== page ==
The present invention provides ergonomic arm support to users of a computer workstation. Such support is necessary to alleviate muscle stain caused by the repetitive activity of operating a keyboard. Frequently, operating a computer keyboard for an extended period of time can lead to strain on the various muscles of the hands, wrists, arms, shoulders, and neck. Continued strain over a period of time can lead to carpal tunnel syndrome. Carpal tunnel syndrome can often prevent a person from performing his or her job. The object of the present invention is to prevent the muscle fatigue, soreness, or strain in the hands, wrists, arms, shoulders, and neck caused by extended keyboard operation. In turn, aliments such as carpal tunnel syndrome are prevented. An advantage of the present invention is that is allows the user a wide range of mobility while providing continuous arm support. A user can simply move his or her arms around the area proximate the keyboard to, for example, operate a pointing device, and the arm support apparatus moves with the arms, supporting the elbows and wrists during the entire range of movement. The present invention may be implemented in many applications where people perform repetitive tasks with their arms or where arm support is necessary. For example, the present innovation may be used to aid the control panel operator of industrial equipment. In another application, the present invention can be used to support and steady the arms of a person who is dealing with small objects, such as a model marker or a watch repair technician.
In accordance with one embodiment of the present invention, two telescoping booms are pivotally attached to a computer monitor stand. Arm cradles containing a forearm support is suspended from the free end of the boom. The user, seated at a computer workstation, then places a forearm in each arm cradle so that each forearm, from the elbow through the wrist, is supported. The user can then operate the keyboard while the arms are continually supported during the arm movement associated with operating a keyboard.
An ergonomic workstation (100) is illustrated in FIGS. 1 and 2. The work station comprises an arm support apparatus (10) attached to a computer monitor stand (12). The monitor stand (12) comprises a stand base (14) and two sides (16) attached thereto. The computer monitor (18) rests on the monitor platform (20) which is attached to the two sides (16). Also attached the two sides (16) is a shelf (22) which is positioned slightly below the monitor platform (20). The shelf has a front portion (26) and a rear portion (28). Booms (30) and (32) are pivotally attached to the rear portion (28) of the shelf. The booms (30) and (32) each may have a roller (34) located at a section (36) of the booms. The rollers (34) allow the booms (30) and (32) to move side to side in a smooth fashion. Arm cradles (50) are suspended from the forward ends (52) of each of the booms (30) and (32). The arm cradles (50), illustrated in FIG. 1, each comprise an elbow support (56) and a wrist support (58). The support provided by the arm cradles (50) can vary in alternative embodiments wherein the entire forearm from the elbow to the wrist is supported. In another alternative embodiment, just forearm support can be solely a wrist support or solely an elbow support. Through out this detailed description, the term forearm support should be understood as including any one or any combination of the aforementioned supports. For example, the arm cradle (50) illustrated in FIG. 2 is a U-shaped arm cradle which comprises a single forearm support. The U-shaped arm cradle (50) can be long enough to support the entire forearm from the elbow to the wrist or the cradle (50) can be relatively short to solely support an elbow or a wrist of the user.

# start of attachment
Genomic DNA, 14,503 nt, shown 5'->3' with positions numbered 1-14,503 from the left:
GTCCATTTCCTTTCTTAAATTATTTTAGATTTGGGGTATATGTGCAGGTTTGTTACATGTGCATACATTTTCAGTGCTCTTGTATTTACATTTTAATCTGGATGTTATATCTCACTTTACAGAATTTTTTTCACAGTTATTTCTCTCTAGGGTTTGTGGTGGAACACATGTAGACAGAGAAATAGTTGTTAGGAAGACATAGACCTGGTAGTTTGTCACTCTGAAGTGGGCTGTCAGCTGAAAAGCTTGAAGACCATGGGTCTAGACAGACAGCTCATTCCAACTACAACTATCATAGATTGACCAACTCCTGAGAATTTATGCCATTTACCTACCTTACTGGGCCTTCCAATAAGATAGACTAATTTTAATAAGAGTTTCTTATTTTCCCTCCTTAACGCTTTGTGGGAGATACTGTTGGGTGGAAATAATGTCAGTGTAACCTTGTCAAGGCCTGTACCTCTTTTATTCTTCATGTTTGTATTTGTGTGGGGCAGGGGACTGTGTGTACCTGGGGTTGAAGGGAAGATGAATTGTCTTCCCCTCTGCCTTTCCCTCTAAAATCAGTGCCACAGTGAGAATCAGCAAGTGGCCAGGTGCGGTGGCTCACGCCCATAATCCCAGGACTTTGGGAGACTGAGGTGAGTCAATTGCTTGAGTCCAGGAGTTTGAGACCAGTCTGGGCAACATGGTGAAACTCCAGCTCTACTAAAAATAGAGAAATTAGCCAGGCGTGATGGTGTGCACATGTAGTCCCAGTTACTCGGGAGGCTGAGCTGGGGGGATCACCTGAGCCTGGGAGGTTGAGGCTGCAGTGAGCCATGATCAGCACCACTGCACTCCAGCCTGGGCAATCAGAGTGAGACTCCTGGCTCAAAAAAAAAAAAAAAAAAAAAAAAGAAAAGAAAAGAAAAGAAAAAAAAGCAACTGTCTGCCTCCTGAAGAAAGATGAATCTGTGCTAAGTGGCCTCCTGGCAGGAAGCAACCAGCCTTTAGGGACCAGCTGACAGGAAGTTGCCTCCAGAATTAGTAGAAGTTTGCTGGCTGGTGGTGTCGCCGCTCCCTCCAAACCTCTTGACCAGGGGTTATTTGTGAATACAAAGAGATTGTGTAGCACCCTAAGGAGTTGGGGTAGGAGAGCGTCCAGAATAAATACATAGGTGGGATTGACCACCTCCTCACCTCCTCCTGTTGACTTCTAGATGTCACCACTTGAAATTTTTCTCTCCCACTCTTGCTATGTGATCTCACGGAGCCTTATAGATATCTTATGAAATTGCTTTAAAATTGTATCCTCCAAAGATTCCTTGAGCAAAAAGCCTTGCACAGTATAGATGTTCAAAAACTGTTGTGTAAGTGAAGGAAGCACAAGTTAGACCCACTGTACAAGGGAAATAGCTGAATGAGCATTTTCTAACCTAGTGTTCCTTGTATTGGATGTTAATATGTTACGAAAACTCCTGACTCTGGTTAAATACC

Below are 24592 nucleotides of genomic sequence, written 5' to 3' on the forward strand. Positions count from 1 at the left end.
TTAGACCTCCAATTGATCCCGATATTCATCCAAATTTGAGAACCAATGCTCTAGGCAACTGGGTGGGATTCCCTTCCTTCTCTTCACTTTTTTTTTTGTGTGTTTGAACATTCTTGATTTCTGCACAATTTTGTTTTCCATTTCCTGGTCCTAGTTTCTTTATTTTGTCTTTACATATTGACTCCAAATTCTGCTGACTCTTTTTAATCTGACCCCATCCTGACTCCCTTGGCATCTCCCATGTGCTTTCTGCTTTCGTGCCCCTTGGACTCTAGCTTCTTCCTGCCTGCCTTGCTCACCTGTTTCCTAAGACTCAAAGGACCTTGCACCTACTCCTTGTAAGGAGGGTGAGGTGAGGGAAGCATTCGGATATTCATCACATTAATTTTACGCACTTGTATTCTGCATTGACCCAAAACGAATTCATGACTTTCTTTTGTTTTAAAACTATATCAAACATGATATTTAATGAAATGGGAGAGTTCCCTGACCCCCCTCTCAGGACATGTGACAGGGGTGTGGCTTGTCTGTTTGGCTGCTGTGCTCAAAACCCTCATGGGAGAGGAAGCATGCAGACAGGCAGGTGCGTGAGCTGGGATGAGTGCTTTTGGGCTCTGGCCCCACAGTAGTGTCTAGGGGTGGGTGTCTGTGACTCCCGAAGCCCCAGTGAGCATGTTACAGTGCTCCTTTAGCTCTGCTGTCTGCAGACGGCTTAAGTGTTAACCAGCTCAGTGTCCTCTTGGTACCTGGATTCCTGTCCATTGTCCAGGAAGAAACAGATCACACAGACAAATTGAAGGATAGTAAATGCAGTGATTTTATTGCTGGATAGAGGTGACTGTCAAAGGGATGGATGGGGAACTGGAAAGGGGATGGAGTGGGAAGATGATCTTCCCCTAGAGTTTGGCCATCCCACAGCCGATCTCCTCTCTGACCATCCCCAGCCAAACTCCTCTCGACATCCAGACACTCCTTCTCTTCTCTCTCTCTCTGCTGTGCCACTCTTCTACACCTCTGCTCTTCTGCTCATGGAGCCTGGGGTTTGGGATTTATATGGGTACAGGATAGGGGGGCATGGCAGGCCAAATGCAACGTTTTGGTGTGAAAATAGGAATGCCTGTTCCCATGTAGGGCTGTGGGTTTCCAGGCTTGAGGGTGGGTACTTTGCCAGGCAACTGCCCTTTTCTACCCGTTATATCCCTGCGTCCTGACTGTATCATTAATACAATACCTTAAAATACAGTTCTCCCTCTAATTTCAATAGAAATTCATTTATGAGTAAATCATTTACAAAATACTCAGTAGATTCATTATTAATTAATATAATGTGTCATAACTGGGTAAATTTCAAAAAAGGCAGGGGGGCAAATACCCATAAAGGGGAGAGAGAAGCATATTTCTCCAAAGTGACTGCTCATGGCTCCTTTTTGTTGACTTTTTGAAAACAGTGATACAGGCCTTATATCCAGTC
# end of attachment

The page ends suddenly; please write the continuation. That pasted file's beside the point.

In alternative embodiments, a computer monitor stand can be replaced by a shelf on a wall. In such an embodiment, the computer monitor rests on the shelf's top-side surface and the booms are pivotally attached to the bottom-side surface of the shelf. In another alternative embodiment, the booms can be pivotally mounted to a second shelf. In still another embodiment, the arm cradles (50) can each be suspended from a structure attached to a desk as illustrated in FIG. 7. Referring to FIG. 7, a clamp (120) is secured to a desk (122). A rod (124) is pivotally attached to the clamp (120). A boom (126) is attached to the rod (124) by a hinge (128). The arm cradle (50) suspends from the free end (130) of boom (126).